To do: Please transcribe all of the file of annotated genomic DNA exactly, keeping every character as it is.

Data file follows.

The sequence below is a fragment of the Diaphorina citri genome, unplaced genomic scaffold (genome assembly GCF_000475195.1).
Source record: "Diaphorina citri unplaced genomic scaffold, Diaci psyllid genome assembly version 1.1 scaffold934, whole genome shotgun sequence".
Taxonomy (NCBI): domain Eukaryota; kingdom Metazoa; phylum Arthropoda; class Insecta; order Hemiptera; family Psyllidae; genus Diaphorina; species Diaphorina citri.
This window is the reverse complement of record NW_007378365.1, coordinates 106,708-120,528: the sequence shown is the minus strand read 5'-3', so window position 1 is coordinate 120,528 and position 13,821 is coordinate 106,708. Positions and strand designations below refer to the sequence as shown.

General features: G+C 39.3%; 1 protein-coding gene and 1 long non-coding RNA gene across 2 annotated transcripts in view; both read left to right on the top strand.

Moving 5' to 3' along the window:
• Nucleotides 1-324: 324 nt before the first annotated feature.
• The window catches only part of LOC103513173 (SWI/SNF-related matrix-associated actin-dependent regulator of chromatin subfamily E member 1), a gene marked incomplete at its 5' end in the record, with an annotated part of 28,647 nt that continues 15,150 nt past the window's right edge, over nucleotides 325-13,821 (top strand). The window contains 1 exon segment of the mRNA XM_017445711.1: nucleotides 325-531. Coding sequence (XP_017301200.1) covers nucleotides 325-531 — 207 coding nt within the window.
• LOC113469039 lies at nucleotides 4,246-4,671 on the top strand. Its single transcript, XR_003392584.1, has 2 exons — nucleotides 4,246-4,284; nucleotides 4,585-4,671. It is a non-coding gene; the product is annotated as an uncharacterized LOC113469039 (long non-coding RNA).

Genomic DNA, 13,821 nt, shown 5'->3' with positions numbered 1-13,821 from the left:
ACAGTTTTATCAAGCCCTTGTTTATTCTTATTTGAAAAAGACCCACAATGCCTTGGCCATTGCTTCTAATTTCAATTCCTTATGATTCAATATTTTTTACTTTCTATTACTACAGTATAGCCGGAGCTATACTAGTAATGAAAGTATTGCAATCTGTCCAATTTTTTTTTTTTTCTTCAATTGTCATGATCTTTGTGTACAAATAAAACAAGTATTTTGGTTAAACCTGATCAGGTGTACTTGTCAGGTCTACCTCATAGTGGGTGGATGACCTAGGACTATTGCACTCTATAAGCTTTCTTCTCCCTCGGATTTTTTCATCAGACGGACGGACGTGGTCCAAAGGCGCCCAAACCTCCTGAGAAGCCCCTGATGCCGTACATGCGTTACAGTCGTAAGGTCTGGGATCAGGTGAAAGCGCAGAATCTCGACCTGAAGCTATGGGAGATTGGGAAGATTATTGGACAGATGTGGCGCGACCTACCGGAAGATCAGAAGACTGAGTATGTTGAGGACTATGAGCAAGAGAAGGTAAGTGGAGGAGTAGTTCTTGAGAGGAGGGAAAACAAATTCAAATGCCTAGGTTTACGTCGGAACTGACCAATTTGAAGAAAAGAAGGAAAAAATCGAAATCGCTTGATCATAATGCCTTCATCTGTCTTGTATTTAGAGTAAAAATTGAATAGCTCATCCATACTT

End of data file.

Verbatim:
The sequence below is a fragment of the Diaphorina citri genome, unplaced genomic scaffold (genome assembly GCF_000475195.1).
Source record: "Diaphorina citri unplaced genomic scaffold, Diaci psyllid genome assembly version 1.1 scaffold934, whole genome shotgun sequence".
Taxonomy (NCBI): domain Eukaryota; kingdom Metazoa; phylum Arthropoda; class Insecta; order Hemiptera; family Psyllidae; genus Diaphorina; species Diaphorina citri.
This window is the reverse complement of record NW_007378365.1, coordinates 106,708-120,528: the sequence shown is the minus strand read 5'-3', so window position 1 is coordinate 120,528 and position 13,821 is coordinate 106,708. Positions and strand designations below refer to the sequence as shown.

General features: G+C 39.3%; 1 protein-coding gene and 1 long non-coding RNA gene across 2 annotated transcripts in view; both read left to right on the top strand.

Moving 5' to 3' along the window:
• Nucleotides 1-324: 324 nt before the first annotated feature.
• The window catches only part of LOC103513173 (SWI/SNF-related matrix-associated actin-dependent regulator of chromatin subfamily E member 1), a gene marked incomplete at its 5' end in the record, with an annotated part of 28,647 nt that continues 15,150 nt past the window's right edge, over nucleotides 325-13,821 (top strand). The window contains 1 exon segment of the mRNA XM_017445711.1: nucleotides 325-531. Coding sequence (XP_017301200.1) covers nucleotides 325-531 — 207 coding nt within the window.
• LOC113469039 lies at nucleotides 4,246-4,671 on the top strand. Its single transcript, XR_003392584.1, has 2 exons — nucleotides 4,246-4,284; nucleotides 4,585-4,671. It is a non-coding gene; the product is annotated as an uncharacterized LOC113469039 (long non-coding RNA).

Genomic DNA, 13,821 nt, shown 5'->3' with positions numbered 1-13,821 from the left:
ACAGTTTTATCAAGCCCTTGTTTATTCTTATTTGAAAAAGACCCACAATGCCTTGGCCATTGCTTCTAATTTCAATTCCTTATGATTCAATATTTTTTACTTTCTATTACTACAGTATAGCCGGAGCTATACTAGTAATGAAAGTATTGCAATCTGTCCAATTTTTTTTTTTTTCTTCAATTGTCATGATCTTTGTGTACAAATAAAACAAGTATTTTGGTTAAACCTGATCAGGTGTACTTGTCAGGTCTACCTCATAGTGGGTGGATGACCTAGGACTATTGCACTCTATAAGCTTTCTTCTCCCTCGGATTTTTTCATCAGACGGACGGACGTGGTCCAAAGGCGCCCAAACCTCCTGAGAAGCCCCTGATGCCGTACATGCGTTACAGTCGTAAGGTCTGGGATCAGGTGAAAGCGCAGAATCTCGACCTGAAGCTATGGGAGATTGGGAAGATTATTGGACAGATGTGGCGCGACCTACCGGAAGATCAGAAGACTGAGTATGTTGAGGACTATGAGCAAGAGAAGGTAAGTGGAGGAGTAGTTCTTGAGAGGAGGGAAAACAAATTCAAATGCCTAGGTTTACGTCGGAACTGACCAATTTGAAGAAAAGAAGGAAAAAATCGAAATCGCTTGATCATAATGCCTTCATCTGTCTTGTATTTAGAGTAAAAATTGAATAGCTCATCCATACTT